NotesFAQContact Us
Collection
Advanced
Search Tips
Peer reviewed Peer reviewed
Direct linkDirect link
ERIC Number: EJ781389
Record Type: Journal
Publication Date: 2008
Pages: 19
Abstractor: Author
Reference Count: N/A
ISBN: N/A
ISSN: ISSN-0021-9924
The Trouble with Nouns and Verbs in Greek Fluent Aphasia
Kambanaros, Maria
Journal of Communication Disorders, v41 n1 p1-19 Jan-Feb 2008
In the past verb retrieval problems were associated primarily with agrammatism and noun retrieval difficulties with fluent aphasia. With regards to fluent aphasia, so far in the literature, three distinct patterns of verb/noun dissociations have been described for individuals with fluent anomic aphasia in languages with different underlying forms; better verb retrieval, poorer verb retrieval and equal retrieval difficulties for verbs and nouns. Verbs and nouns in Greek are considered of similar morphological complexity thus it was predicted that anomic aphasic individuals would suffer from a non-dissociated impairment of verbs and nouns. Problems with verbs and/or nouns may arise at any stage in the process of lexical retrieval, i.e. lexical-semantic, lemma, lexeme or articulation. The aim of this research was to investigate verb and noun retrieval using a picture-naming task to explore any possible selective noun and/or verb comprehension or retrieval deficits in Greek individuals with anomic aphasia. The results revealed a significant verb/noun dichotomy with verbs significantly more difficult to retrieve than nouns. These findings lend support for the growing body of evidence showing a specific verb impairment in fluent anomic individuals as well as Broca's patients. Given the prevailing view, that anomic patients experience difficulty retrieving the "morpho-phonological form" of the target word, the results show that specific information of the grammatical category is also important during word form retrieval.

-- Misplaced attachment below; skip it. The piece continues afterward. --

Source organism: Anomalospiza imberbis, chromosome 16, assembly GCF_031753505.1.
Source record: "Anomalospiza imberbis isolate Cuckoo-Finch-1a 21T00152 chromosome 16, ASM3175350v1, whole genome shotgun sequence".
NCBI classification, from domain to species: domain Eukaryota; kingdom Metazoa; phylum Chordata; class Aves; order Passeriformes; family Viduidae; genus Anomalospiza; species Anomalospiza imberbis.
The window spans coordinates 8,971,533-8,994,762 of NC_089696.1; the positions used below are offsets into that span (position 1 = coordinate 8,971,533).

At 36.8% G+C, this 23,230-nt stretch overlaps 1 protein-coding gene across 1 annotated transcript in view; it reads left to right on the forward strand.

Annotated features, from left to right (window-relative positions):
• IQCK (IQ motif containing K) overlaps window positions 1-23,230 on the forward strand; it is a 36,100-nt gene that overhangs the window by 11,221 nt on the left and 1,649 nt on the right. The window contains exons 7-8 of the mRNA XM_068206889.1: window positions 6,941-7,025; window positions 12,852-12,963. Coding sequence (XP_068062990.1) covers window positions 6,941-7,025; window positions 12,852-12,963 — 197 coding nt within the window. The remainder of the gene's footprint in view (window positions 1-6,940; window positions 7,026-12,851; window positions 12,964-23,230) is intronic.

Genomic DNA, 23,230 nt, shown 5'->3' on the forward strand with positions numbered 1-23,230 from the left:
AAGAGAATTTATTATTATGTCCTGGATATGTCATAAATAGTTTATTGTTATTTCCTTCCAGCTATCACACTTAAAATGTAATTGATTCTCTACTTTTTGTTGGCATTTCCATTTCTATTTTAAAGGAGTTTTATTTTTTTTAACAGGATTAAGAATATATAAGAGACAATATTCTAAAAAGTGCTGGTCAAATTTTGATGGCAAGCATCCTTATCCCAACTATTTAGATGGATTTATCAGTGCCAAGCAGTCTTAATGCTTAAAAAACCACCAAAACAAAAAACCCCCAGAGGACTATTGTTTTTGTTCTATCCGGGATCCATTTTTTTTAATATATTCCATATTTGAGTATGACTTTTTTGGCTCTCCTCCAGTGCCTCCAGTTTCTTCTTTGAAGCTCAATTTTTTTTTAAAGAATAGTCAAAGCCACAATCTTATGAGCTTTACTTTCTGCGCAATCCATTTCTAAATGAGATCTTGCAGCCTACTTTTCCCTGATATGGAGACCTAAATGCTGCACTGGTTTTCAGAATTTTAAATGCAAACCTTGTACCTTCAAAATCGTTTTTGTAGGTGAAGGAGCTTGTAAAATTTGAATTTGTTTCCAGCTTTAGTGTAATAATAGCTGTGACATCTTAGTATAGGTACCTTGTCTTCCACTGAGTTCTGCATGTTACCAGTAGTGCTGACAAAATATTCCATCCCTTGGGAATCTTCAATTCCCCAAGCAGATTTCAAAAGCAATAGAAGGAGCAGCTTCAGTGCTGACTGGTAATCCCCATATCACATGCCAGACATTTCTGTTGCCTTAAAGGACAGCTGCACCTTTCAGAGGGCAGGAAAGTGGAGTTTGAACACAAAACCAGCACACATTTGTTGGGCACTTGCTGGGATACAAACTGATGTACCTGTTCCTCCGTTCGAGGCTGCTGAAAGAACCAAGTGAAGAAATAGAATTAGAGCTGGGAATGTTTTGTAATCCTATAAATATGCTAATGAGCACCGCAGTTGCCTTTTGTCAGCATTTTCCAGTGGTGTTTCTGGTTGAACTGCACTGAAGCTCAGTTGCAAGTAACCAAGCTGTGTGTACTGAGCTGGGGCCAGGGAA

Elsevier. 6277 Sea Harbor Drive, Orlando, FL 32887-4800. Tel: 877-839-7126; Tel: 407-345-4020; Fax: 407-363-1354; e-mail: usjcs@elsevier.com; Web site: http://www.elsevier.com
Publication Type: Journal Articles; Reports - Research
Education Level: N/A
Audience: N/A
Language: English
Sponsor: N/A
Authoring Institution: N/A
Identifiers - Location: Greece